Btw, I also love the Penguin Classics Deluxe edition of the book. Ganda ng cover! It's by an Israeli illustration, Noma Bar. Check out his other illustrations, ang gaganda: Dutch Uncle - Noma Bar

message 18: by Marie (new)

Marie | 295 comments DC:
My original theme was supposed to be erotica, but when I decided on the three books to be voted on, I realized that I did not properly picked the three books with respect to the intended theme. Sorry about that! :-P

I'm trying to keep the online discussions PG so sa F2F na lang yung discussions about z.f., hahaha!

It's quite interesting to read the different opinions about Isadora Wing, and to think, we've been reading just the first few chapters pa lang. Parang it's either you like her or hate her. Why do you think there's such a wide range of views regarding our heroine?

message 19: by Marie (new)

Marie | 295 comments Ranee:
Uy, pero uso before ang hair na parang hindi sinusuklay noon - think hippie fashion, hahaha!

Ano ba pwede kong itanong sa iyo? Hmm... hirap gumawa ng follow-up question if your answer is no expectations, hehehe. Answer na lang yung next one, which I'll post after the follow-up questions. :-)

message 20: by Marie (new)

Marie | 295 comments Meliza:
Sorry talaga Meliza, I didn't choose the books properly for my original theme. And I when I realized my boo boo, I can't take the choices back na. :-P Pero in the end, okay lang naman since Fear of Flying is an interesting book to discuss, right? :-D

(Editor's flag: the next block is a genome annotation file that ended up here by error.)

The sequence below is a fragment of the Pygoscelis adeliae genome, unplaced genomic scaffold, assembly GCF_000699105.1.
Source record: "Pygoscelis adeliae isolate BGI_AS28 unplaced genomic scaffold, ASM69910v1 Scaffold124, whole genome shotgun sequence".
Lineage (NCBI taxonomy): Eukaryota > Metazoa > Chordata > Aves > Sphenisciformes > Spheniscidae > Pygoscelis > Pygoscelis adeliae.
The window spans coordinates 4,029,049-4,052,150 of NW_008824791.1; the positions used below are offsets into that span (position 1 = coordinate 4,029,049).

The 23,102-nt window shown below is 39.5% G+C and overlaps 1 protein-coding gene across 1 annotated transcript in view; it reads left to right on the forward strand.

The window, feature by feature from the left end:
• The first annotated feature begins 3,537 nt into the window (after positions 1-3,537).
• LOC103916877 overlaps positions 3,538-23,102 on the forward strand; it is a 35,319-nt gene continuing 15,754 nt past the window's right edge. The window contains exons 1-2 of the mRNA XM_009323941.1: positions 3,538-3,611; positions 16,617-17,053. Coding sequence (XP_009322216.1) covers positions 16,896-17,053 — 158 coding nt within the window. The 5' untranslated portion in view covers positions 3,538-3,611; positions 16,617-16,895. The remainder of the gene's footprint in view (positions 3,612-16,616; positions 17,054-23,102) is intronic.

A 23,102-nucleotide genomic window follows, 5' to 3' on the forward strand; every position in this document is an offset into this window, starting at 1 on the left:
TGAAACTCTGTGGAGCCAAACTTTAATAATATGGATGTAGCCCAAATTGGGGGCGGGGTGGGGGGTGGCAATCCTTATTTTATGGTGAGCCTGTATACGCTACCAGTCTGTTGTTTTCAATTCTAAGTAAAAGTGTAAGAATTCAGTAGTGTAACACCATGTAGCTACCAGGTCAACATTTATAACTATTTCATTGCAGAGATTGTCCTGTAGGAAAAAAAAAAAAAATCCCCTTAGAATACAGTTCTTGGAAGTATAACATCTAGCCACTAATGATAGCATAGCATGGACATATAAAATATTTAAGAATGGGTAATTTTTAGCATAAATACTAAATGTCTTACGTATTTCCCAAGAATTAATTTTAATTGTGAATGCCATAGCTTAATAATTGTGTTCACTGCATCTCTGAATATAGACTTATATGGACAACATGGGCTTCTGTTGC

message 21: by Paolo (last edited Jul 29, 2014 07:15PM) (new)

Paolo Marie wrote: " you think Erica Jong had deliberately intended to sexually arouse her readers? Are you aroused? (Okay sige, it's up to you to answer that, hahaha!)"

This book is (so far) definitely not erotica :) The involvement of sex in the narration is almost too languid and matter-of-fact that it loses the excitement and titillation that (I think should) characterize erotica.

Not sure it will still come across as such if/when (view spoiler)

message 22: by Meliza (last edited Jul 29, 2014 07:18PM) (new)

Meliza (mecawish) | 720 comments Marie: Hala, wag ka mag-sorry. Hehe. I haven't read anything like this but I'm open to all genres. :) I said before that I am willing to read anything. :)

message 23: by Bennard (new)

Bennard | 730 comments Activity #1:
(view spoiler)

message 24: by Marie (last edited Jul 29, 2014 07:56PM) (new)

Marie | 295 comments Tin:
It's interesting that you used to lump erotica with romances. There are some questions that popped into my mind about that pero I'm going to give you an activity as a follow-up question.